Lessons from Bharat

Updated: May 31 2007, 05:30am hrs
Call it the call of conscience, or attribute it to the larger fiscal ability of the government to push resources into rural development, the coming years will see significantly large public spending on sectors far from urban Indias day-to-day view. This is to be welcomed. Capital investment in agriculture, and in the rural sector in general, has been lagging other sectors of the economy. Yet, the big lesson to emerge from the Bharat Nirman Report Card series that FE has been running over the past fortnight is that a wide gulf is developing between different states on how effectively the benefits of the Centres big-ticket programmes are reaching the poor. Observant readers, by now, will have noticed the pattern that Express correspondents have begun piecing together. Those states that have striven to raise the performance level of their administrative machinery have delivered on the promise of rural development far better than the non-performing ones. With a few exceptions, Indias southern and western states have managed to reach the benefits of Bharat Nirman programmes to a large swathe of the deserving population, while others have put in a patchy performance. The implication is that sound policies that promote growth also deliver benefits to those at the bottom of the pyramid. These also happen to be the states that have roped in the private sector in innovative ways to push up the quality of rural life, whereas states like West Bengal and Orissa have failed to create any meaningful linkages.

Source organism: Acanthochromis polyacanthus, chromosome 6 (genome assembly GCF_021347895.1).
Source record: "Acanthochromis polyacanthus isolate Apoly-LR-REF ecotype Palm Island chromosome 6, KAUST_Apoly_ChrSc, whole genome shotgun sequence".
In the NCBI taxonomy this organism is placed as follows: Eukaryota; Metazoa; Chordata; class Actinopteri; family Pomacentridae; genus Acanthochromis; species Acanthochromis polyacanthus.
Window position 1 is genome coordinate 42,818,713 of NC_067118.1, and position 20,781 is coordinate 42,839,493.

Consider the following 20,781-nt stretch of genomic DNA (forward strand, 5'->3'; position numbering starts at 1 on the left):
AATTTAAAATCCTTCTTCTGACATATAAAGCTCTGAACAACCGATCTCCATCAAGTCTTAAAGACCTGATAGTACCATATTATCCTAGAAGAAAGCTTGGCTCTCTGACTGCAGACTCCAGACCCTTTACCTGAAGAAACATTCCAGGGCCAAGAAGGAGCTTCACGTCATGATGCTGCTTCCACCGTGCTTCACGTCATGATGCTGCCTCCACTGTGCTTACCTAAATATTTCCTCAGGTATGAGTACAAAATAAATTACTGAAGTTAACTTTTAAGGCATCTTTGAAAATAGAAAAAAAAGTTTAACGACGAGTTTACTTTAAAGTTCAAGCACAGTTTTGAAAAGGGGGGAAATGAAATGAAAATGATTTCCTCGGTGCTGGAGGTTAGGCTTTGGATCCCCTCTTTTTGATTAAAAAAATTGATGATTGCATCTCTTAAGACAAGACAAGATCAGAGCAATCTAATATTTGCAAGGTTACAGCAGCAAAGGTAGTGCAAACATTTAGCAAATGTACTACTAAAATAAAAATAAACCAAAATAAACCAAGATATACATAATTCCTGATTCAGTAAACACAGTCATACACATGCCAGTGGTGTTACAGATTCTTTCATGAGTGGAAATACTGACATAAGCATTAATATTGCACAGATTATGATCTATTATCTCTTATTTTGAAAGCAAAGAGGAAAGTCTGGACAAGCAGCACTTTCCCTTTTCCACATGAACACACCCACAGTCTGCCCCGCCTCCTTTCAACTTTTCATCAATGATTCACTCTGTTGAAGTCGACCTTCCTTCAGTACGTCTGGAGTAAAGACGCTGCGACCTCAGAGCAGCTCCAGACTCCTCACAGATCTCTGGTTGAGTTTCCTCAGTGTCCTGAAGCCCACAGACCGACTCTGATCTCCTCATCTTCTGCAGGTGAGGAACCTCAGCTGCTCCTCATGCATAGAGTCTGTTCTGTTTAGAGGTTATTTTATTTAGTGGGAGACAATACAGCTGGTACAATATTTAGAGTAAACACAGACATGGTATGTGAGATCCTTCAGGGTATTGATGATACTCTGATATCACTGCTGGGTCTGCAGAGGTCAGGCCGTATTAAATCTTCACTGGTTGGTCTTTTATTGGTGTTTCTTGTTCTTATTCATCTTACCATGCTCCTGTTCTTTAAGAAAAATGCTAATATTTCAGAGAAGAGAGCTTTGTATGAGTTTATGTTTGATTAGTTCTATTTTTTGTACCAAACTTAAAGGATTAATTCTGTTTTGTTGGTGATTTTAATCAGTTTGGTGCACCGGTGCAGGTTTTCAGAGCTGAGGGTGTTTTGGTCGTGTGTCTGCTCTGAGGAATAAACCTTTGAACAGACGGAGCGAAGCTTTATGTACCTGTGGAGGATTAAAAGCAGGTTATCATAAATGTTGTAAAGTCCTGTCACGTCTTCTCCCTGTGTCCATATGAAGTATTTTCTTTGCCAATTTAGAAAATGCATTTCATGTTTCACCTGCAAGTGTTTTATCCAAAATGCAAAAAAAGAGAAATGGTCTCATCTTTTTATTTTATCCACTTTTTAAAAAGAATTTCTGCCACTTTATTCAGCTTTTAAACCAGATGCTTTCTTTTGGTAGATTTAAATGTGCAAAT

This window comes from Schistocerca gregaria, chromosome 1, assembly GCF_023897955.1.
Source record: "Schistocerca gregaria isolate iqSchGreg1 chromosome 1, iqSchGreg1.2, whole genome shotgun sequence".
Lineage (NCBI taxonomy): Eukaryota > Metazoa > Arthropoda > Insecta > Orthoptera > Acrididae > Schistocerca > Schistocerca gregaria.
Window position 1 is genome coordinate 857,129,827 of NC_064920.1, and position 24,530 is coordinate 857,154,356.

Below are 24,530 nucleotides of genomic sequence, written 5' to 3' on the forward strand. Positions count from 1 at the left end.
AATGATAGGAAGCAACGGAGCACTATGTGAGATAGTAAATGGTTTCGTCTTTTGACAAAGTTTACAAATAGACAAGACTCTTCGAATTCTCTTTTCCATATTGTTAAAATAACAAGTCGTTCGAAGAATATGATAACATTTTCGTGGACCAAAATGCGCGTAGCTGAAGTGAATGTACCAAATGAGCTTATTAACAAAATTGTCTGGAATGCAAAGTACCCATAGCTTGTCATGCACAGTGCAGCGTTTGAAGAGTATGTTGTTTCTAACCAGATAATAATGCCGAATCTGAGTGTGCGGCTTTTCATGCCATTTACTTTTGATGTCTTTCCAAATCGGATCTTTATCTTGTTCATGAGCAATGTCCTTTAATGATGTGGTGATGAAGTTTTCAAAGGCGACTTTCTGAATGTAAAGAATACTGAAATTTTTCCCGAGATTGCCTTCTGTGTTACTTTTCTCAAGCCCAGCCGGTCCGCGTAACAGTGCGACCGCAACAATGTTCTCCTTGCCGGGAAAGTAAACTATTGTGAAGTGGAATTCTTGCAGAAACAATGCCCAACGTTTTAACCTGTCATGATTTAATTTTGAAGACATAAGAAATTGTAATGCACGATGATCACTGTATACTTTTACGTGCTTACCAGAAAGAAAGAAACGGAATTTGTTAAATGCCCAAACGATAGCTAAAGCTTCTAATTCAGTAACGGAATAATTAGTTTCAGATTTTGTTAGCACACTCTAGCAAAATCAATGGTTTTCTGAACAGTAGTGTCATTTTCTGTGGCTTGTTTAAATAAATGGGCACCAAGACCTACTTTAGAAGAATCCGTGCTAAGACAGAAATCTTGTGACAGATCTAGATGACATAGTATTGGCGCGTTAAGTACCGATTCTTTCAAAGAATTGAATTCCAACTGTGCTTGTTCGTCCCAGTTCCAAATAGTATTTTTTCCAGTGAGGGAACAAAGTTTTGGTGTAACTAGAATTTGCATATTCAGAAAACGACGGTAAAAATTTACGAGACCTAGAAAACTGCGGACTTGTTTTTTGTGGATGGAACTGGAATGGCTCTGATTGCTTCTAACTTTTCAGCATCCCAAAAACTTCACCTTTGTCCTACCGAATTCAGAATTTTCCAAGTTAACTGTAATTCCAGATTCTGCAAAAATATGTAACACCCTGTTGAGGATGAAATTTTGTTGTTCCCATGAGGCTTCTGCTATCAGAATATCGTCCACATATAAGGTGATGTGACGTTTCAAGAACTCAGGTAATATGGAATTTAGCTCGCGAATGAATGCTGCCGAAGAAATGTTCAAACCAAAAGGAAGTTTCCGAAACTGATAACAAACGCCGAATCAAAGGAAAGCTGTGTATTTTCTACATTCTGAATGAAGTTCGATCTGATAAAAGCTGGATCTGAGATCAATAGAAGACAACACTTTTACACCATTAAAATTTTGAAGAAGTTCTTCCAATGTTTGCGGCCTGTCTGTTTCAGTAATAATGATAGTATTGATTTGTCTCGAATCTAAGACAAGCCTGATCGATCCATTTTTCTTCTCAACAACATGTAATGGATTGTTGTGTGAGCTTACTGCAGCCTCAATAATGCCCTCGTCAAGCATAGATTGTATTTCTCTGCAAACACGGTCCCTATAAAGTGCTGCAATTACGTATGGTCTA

So, as the Centre pumps in money, it will now face a bigger dilemma. The poor are now even more likely to be concentrated in poorly-performing states. The leakages from the funds sent to them, presumably, would also be much higher. Yet, since the human development indicators of these states are falling so far behind the better-off states, their need of help would be the largest. The obvious answer would be to import best practices from the well-performing states. But that would mean jettisoning many political shibboleths that dog our polity. Despite the amazing success stories that the FE series has dug up, there are political players who actually value poverty. The Centre would need to get over that hump as it sets about opening its purse.